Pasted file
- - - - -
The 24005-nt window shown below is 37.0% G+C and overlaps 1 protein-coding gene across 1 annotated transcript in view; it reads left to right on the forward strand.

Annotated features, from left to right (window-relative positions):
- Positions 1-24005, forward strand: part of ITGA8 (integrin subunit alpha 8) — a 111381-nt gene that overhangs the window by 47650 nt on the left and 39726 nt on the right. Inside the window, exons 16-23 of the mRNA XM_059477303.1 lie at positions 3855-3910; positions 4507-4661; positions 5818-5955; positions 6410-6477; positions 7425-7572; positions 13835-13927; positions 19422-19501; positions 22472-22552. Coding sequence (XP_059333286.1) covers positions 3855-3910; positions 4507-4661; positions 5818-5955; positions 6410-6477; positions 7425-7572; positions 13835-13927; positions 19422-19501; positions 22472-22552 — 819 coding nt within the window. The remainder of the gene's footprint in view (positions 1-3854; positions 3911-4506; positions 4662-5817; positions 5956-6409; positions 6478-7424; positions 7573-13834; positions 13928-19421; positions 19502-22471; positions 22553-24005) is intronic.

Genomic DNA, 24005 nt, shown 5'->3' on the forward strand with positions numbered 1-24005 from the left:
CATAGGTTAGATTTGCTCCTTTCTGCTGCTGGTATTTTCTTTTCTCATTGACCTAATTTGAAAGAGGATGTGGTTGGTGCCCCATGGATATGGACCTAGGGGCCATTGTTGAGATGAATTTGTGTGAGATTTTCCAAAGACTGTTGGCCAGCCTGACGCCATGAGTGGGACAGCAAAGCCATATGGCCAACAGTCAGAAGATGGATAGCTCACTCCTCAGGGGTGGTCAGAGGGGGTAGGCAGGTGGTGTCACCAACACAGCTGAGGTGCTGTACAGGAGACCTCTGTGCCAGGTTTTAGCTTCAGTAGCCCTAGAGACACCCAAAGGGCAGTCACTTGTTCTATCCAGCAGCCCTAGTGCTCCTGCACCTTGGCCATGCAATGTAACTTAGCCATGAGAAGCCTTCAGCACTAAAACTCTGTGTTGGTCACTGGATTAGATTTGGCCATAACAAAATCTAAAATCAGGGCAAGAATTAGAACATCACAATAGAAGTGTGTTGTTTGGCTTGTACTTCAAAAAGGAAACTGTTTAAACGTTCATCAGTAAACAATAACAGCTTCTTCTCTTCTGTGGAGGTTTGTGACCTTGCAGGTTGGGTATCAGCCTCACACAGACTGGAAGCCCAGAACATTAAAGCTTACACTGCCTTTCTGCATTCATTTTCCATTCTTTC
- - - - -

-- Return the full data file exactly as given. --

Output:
The 24005-nt window shown below is 37.0% G+C and overlaps 1 protein-coding gene across 1 annotated transcript in view; it reads left to right on the forward strand.

Annotated features, from left to right (window-relative positions):
- Positions 1-24005, forward strand: part of ITGA8 (integrin subunit alpha 8) — a 111381-nt gene that overhangs the window by 47650 nt on the left and 39726 nt on the right. Inside the window, exons 16-23 of the mRNA XM_059477303.1 lie at positions 3855-3910; positions 4507-4661; positions 5818-5955; positions 6410-6477; positions 7425-7572; positions 13835-13927; positions 19422-19501; positions 22472-22552. Coding sequence (XP_059333286.1) covers positions 3855-3910; positions 4507-4661; positions 5818-5955; positions 6410-6477; positions 7425-7572; positions 13835-13927; positions 19422-19501; positions 22472-22552 — 819 coding nt within the window. The remainder of the gene's footprint in view (positions 1-3854; positions 3911-4506; positions 4662-5817; positions 5956-6409; positions 6478-7424; positions 7573-13834; positions 13928-19421; positions 19502-22471; positions 22553-24005) is intronic.

Genomic DNA, 24005 nt, shown 5'->3' on the forward strand with positions numbered 1-24005 from the left:
CATAGGTTAGATTTGCTCCTTTCTGCTGCTGGTATTTTCTTTTCTCATTGACCTAATTTGAAAGAGGATGTGGTTGGTGCCCCATGGATATGGACCTAGGGGCCATTGTTGAGATGAATTTGTGTGAGATTTTCCAAAGACTGTTGGCCAGCCTGACGCCATGAGTGGGACAGCAAAGCCATATGGCCAACAGTCAGAAGATGGATAGCTCACTCCTCAGGGGTGGTCAGAGGGGGTAGGCAGGTGGTGTCACCAACACAGCTGAGGTGCTGTACAGGAGACCTCTGTGCCAGGTTTTAGCTTCAGTAGCCCTAGAGACACCCAAAGGGCAGTCACTTGTTCTATCCAGCAGCCCTAGTGCTCCTGCACCTTGGCCATGCAATGTAACTTAGCCATGAGAAGCCTTCAGCACTAAAACTCTGTGTTGGTCACTGGATTAGATTTGGCCATAACAAAATCTAAAATCAGGGCAAGAATTAGAACATCACAATAGAAGTGTGTTGTTTGGCTTGTACTTCAAAAAGGAAACTGTTTAAACGTTCATCAGTAAACAATAACAGCTTCTTCTCTTCTGTGGAGGTTTGTGACCTTGCAGGTTGGGTATCAGCCTCACACAGACTGGAAGCCCAGAACATTAAAGCTTACACTGCCTTTCTGCATTCATTTTCCATTCTTTC